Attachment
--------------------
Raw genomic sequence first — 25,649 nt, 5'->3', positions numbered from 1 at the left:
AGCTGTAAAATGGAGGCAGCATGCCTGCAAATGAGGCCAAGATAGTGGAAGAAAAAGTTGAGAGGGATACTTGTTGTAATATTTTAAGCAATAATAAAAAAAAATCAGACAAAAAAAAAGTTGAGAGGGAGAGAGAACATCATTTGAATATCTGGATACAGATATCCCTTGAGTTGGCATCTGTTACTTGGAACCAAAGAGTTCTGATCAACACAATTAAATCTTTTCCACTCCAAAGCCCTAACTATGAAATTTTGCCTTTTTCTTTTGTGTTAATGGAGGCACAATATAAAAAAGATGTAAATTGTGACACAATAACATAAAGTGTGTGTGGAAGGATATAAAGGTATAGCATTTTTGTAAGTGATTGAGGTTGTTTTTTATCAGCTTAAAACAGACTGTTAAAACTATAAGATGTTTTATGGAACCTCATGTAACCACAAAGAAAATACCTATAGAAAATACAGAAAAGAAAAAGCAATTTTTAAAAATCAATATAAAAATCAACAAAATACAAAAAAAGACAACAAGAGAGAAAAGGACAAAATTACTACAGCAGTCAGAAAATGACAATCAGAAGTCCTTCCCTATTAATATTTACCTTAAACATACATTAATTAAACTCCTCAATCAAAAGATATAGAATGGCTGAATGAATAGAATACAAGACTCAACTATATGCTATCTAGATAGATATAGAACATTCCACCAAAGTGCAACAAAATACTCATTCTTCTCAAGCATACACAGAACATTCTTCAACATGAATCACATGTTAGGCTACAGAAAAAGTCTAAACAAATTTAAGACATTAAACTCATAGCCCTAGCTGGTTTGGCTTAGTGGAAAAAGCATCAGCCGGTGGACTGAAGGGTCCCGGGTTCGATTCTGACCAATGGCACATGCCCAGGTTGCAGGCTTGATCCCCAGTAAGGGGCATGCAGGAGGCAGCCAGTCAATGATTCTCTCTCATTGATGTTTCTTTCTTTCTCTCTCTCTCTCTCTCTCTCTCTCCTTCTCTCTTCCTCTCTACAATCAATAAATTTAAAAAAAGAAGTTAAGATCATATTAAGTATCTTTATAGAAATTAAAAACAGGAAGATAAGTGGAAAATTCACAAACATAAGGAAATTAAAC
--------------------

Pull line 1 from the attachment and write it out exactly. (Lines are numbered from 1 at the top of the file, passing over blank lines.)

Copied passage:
Raw genomic sequence first — 25,649 nt, 5'->3', positions numbered from 1 at the left: